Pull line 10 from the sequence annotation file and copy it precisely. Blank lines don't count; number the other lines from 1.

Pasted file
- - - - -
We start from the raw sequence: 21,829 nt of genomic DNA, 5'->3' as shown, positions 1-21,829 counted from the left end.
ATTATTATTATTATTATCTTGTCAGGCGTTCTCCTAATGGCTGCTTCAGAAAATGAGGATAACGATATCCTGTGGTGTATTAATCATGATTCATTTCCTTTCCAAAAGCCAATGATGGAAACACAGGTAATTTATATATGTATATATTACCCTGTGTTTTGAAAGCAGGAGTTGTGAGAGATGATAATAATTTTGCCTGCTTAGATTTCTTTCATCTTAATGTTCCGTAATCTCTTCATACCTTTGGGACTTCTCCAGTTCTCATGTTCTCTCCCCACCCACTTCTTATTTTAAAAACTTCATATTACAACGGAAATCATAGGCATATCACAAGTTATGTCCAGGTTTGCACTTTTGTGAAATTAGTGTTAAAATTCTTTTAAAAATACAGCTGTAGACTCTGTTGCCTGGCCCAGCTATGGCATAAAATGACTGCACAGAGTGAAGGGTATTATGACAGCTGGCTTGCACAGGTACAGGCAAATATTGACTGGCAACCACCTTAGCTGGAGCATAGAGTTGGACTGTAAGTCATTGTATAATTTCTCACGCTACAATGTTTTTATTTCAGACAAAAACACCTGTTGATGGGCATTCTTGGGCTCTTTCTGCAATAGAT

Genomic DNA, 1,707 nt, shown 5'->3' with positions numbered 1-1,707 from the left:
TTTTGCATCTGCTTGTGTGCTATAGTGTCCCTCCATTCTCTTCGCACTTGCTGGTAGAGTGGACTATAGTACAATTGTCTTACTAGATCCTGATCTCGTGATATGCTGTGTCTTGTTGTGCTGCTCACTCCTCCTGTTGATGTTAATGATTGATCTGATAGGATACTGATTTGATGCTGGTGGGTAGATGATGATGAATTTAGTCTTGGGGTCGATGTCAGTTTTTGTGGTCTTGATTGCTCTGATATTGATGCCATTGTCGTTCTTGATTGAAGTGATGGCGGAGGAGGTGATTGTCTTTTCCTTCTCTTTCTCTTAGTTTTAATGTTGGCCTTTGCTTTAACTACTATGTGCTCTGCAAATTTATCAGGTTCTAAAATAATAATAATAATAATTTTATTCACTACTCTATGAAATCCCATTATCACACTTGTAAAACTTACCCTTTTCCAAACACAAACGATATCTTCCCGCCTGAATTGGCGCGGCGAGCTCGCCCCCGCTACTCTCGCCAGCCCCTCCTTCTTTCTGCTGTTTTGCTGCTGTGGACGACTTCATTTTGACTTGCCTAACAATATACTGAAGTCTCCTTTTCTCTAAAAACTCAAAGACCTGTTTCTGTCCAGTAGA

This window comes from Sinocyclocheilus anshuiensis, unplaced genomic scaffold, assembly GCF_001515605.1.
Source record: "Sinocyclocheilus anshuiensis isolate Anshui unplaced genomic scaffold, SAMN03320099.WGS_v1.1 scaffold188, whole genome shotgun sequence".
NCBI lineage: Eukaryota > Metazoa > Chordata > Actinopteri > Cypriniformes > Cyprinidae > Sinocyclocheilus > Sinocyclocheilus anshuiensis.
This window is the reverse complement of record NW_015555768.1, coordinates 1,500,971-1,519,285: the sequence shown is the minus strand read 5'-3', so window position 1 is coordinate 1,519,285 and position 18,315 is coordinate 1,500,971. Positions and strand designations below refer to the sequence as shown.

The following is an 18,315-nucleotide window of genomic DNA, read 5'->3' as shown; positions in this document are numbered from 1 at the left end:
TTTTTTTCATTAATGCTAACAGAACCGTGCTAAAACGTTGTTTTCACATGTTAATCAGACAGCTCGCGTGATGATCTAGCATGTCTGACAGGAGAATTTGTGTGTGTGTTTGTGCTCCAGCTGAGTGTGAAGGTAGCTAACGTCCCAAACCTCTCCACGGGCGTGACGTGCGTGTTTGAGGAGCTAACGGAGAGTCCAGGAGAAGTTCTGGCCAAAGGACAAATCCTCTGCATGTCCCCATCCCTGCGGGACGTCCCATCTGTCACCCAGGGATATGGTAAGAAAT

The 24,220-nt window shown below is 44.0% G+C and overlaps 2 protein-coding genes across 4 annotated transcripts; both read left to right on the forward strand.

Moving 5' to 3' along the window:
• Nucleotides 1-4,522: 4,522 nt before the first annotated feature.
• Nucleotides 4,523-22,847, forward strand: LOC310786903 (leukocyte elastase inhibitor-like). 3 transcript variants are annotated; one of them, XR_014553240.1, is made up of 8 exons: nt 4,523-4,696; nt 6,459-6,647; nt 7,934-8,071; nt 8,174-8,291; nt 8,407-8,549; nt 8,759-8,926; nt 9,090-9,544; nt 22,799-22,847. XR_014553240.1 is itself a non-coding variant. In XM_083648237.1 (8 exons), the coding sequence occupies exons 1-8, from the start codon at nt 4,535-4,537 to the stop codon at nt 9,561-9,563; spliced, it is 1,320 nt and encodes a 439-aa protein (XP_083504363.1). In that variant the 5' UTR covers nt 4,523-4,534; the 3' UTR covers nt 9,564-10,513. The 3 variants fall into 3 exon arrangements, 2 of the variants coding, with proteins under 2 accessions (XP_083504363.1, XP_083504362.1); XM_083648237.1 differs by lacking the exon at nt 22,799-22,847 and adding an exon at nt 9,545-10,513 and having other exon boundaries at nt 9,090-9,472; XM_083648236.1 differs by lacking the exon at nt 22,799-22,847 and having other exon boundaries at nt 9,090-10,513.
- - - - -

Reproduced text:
TTTTTTTCATTAATGCTAACAGAACCGTGCTAAAACGTTGTTTTCACATGTTAATCAGACAGCTCGCGTGATGATCTAGCATGTCTGACAGGAGAATTTGTGTGTGTGTTTGTGCTCCAGCTGAGTGTGAAGGTAGCTAACGTCCCAAACCTCTCCACGGGCGTGACGTGCGTGTTTGAGGAGCTAACGGAGAGTCCAGGAGAAGTTCTGGCCAAAGGACAAATCCTCTGCATGTCCCCATCCCTGCGGGACGTCCCATCTGTCACCCAGGGATATGGTAAGAAAT